Recently, Gretchen Rubin, bestselling author of The Happiness Project, wrote a blog post in which she described three different levels of fun: challenging, accommodating, and relaxing.

Challenging fun is demanding and might involve learning a new skill. Accommodating fun is the kind where you enjoy yourself, but you’re working to meet the needs of others, perhaps more than your own. Relaxing fun requires the least amount of effort, but also affords the least amount of genuine sustained happiness.

These categories resonate with me, and I would add another dimension: I tend to think of fun as either something I’m producing, or something I’mconsuming.

Producing fun means being an active participant in generating the fun activity. It could be throwing a party, doing an art project, or even cracking jokes with friends (“riffing” is a totally productive activity!)

Jokes are DIY fun

Jokes are DIY fun

On the other hand, consuming fun means enjoying yourself in a more passive way. This usually involves some kind of media, but it can range from television and movies, to the internet, to music, or theatre, or a puppet show! (I think playing a board game straddles the line between producing and consuming fun, since you’re enhancing an existing product with your own active participation.)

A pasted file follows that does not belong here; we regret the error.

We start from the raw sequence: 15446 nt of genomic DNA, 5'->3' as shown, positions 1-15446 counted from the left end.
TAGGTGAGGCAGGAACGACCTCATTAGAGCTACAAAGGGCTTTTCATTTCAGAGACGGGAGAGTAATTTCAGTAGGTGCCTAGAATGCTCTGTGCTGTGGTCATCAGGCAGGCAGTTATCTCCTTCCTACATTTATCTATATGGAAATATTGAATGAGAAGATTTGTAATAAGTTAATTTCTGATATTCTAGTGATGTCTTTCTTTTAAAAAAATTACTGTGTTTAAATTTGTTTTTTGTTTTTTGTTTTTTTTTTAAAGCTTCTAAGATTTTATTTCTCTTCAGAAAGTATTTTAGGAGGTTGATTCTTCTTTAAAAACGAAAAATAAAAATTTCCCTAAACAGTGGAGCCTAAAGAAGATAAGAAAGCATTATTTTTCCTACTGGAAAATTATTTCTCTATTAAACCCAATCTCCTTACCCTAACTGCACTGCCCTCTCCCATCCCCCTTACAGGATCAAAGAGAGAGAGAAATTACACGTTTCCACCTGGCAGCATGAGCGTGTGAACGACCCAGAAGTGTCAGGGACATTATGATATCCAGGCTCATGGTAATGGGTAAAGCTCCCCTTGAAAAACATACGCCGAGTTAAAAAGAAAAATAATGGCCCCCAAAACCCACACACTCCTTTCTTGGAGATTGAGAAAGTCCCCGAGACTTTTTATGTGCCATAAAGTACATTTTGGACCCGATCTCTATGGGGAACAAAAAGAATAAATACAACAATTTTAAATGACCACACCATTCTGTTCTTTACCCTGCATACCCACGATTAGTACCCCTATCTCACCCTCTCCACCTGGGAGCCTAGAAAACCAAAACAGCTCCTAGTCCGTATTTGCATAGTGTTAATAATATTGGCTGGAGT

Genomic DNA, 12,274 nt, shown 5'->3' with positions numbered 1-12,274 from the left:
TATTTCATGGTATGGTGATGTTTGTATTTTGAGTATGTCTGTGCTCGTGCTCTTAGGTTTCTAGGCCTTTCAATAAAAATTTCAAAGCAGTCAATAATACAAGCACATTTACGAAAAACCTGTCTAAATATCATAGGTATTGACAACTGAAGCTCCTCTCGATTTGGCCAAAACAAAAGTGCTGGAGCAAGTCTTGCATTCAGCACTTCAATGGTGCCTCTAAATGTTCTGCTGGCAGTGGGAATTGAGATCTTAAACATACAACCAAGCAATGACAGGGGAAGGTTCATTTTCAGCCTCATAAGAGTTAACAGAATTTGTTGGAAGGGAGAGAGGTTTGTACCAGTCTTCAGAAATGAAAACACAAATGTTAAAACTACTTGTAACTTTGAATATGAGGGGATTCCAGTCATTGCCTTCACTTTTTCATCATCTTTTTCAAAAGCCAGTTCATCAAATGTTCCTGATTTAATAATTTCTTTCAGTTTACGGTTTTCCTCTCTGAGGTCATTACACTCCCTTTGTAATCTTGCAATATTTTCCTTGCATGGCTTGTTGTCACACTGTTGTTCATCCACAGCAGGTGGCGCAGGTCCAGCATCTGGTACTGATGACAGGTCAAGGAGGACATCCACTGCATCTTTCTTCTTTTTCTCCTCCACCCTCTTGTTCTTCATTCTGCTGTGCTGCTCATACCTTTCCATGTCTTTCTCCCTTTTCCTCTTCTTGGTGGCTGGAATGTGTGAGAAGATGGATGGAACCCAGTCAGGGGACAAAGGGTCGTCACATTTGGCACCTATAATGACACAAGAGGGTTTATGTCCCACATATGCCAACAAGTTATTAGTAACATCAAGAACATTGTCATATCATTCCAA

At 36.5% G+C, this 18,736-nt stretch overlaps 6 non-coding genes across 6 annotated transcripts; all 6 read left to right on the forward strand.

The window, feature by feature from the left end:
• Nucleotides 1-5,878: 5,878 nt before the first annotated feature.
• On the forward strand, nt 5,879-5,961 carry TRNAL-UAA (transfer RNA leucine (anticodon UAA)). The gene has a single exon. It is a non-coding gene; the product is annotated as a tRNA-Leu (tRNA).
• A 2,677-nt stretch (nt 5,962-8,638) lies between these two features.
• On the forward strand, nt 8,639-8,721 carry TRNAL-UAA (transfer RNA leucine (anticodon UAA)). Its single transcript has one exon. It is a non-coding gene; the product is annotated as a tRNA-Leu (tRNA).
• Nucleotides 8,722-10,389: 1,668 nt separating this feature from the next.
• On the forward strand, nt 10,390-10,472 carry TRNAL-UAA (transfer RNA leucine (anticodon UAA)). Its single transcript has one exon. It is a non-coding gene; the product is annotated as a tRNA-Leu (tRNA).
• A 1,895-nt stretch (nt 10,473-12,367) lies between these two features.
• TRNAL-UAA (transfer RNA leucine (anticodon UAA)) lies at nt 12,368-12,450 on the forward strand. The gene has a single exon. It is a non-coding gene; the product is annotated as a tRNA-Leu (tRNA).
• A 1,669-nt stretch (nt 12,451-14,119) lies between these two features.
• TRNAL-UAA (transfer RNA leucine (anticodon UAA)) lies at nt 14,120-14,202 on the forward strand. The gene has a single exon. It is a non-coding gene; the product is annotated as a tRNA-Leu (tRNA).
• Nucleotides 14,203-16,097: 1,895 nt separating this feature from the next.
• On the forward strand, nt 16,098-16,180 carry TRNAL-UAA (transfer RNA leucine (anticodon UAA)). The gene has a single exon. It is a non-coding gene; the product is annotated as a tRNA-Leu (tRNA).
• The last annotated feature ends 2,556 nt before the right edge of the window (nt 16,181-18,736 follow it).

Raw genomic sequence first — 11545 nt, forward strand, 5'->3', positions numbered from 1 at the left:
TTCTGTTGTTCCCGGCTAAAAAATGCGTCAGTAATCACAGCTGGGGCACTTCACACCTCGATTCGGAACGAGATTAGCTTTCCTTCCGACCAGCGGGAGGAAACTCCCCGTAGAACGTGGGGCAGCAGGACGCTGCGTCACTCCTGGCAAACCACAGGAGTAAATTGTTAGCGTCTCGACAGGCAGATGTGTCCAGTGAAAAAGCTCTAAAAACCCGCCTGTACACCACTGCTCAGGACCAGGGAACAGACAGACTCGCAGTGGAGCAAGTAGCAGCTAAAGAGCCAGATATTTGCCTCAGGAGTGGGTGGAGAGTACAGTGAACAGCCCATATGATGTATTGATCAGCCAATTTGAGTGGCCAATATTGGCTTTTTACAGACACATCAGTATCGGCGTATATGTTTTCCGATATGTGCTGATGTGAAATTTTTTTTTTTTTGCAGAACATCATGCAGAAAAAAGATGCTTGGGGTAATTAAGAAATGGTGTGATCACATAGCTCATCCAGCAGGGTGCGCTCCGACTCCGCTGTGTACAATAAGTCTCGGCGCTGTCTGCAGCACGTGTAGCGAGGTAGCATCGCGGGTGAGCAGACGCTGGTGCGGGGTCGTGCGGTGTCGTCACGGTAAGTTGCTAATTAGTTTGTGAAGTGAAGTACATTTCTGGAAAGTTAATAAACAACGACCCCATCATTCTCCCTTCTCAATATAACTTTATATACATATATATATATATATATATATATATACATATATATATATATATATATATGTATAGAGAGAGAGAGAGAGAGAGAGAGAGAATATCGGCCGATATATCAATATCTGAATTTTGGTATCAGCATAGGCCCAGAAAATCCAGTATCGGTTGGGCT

While I think being a producer of fun tends to be the more valuable fun flavor, I’m not going to totally knock the idea of being a consumer of fun. I think it serves a couple of important purposes—first, it can serve as a kind of palate cleanser between focused activities (I use Facebook pretty much exclusively for this reason), and secondly, it provides a lot of creative fodder between productive periods. It can stimulate good ideas, while still giving your brain a bit of a rest.

For me, the perfect ratio is about 70% producing fun versus 30% consuming fun. What about you?

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